- Category: Social studies
- Published on Monday, 28 November 2011 21:16
Another municipal election has come and gone.
This year, 2011, was the first year that social media tools had enough oomph to be considered as part of the media strategy for politicians and groups seeking to influence. How did that go?
Not so effective, based on monitoring Twitter feeds and conversations for the Surrey election.
As part of SouthoftheFraser I collect tweets daily that mention Surrey. It's the What are people tweeting about Surrey section. It's through this monitoring of conversations about the city that the following observations are drawn.
A few difficulties
It's taken several months to come up with the tools and methods to collect a reasonable sampling of mentions about Surrey. Here are some of the challenges and constraints:
- There's a Surrey in England. Tweets therefore have to be geographically based.
- Originally I started with just the hashtag #surreybc, but this is not consistently used. Many people don't use hashtags, and some will use #surrey. The search therefore was for surreybc or surrey, based on an area of 65 kilometers centred on Whalley, because Whalley is the centre of my universe.
- I don't know how Twitter finds out where the user is located, but some accounts will not show, even though they must logically be within that range. This is an irritant I don't have an easy solution for. Yet.
- A few weeks before the election the hashtag #sryelxn started to be used. Because my main concern at the time was looking for mentions of "Surrey" I didn't monitor this tag until quite late.
- Twitter is used by different people for different purposes, from personal communications, through sharing, to outrageous spamming. The variety of uses creates a lot of noise. It's because of this noise that I limited searches to items that specifically mentioned the city's name.
The frequency and number of posts mentioning Surrey by name increased significantly during the election. If a typical day would have 120 posts (after various filters have been applied), a pre-election day could have 300-400 posts. Politicians, supporters and interest groups used it. Quality of posts (by my standards a quality post should tell me something new, or direct me somewhere) varied significantly, from shrill POSTS IN ALL CAPS to informative details and links.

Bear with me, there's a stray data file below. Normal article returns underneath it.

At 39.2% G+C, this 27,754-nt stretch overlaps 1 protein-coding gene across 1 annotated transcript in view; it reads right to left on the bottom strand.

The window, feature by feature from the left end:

Worth mentioning were live postings of all-candidate debates. Two or three journalists (whether professional or otherwise) took up this interesting exercise.
Which politicians tweeted, and how?
The medium is still new for most people, and different people used it in different ways. Bob Bose, for example, didn't appear on the radar until a week or so before the election, publicly thanking each new follower with a standard message that there were 13 other candidates in his slate (SCC). Many candidates didn't tweet, didn't use the word "Surrey", or use the hashtags "Surreybc" or #sryelxn. The Mayor, Diane Watts, for example only appeared on my records twice, even though I know she uses the service. Her communications officer did show up consistently though.
There were a few politicians that did use it often and in a manner that was personable, showed up on searches and provided information that put them in a good light, but in a non-pushy manner. Stephanie Ryan and Paul Hillsdon are active users. After a few months of seeing their tweets I feel I have a sense of them as people. And that makes me more inclined to trust and – more importantly – vote for them. Tweets included personal commentary, but not the excruciating minutiae that invites toggling that "follow" button to "don't follow". They also consistently used terms that would show up in searches, not just #surreybc and #sryelxn but also #bcpoli and a few others.